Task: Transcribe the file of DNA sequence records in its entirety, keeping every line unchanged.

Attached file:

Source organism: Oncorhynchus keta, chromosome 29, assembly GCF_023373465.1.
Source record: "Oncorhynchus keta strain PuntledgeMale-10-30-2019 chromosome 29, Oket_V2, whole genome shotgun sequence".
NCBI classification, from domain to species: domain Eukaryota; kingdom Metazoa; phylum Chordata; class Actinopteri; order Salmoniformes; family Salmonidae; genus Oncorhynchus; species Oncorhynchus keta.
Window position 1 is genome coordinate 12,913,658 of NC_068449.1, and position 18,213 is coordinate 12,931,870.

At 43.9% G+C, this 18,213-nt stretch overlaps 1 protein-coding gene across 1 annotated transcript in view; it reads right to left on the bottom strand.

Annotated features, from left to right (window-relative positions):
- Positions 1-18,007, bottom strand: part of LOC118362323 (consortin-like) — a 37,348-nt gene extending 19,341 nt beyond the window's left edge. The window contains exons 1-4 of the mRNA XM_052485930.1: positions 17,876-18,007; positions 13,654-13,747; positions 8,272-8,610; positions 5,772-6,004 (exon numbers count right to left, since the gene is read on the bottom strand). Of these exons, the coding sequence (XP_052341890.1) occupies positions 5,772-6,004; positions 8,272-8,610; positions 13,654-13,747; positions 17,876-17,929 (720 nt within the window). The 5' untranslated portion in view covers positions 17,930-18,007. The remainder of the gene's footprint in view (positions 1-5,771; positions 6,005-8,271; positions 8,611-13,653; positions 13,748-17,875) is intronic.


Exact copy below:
Source organism: Oncorhynchus keta, chromosome 29, assembly GCF_023373465.1.
Source record: "Oncorhynchus keta strain PuntledgeMale-10-30-2019 chromosome 29, Oket_V2, whole genome shotgun sequence".
NCBI classification, from domain to species: domain Eukaryota; kingdom Metazoa; phylum Chordata; class Actinopteri; order Salmoniformes; family Salmonidae; genus Oncorhynchus; species Oncorhynchus keta.
Window position 1 is genome coordinate 12,913,658 of NC_068449.1, and position 18,213 is coordinate 12,931,870.

At 43.9% G+C, this 18,213-nt stretch overlaps 1 protein-coding gene across 1 annotated transcript in view; it reads right to left on the bottom strand.

Annotated features, from left to right (window-relative positions):
- Positions 1-18,007, bottom strand: part of LOC118362323 (consortin-like) — a 37,348-nt gene extending 19,341 nt beyond the window's left edge. The window contains exons 1-4 of the mRNA XM_052485930.1: positions 17,876-18,007; positions 13,654-13,747; positions 8,272-8,610; positions 5,772-6,004 (exon numbers count right to left, since the gene is read on the bottom strand). Of these exons, the coding sequence (XP_052341890.1) occupies positions 5,772-6,004; positions 8,272-8,610; positions 13,654-13,747; positions 17,876-17,929 (720 nt within the window). The 5' untranslated portion in view covers positions 17,930-18,007. The remainder of the gene's footprint in view (positions 1-5,771; positions 6,005-8,271; positions 8,611-13,653; positions 13,748-17,875) is intronic.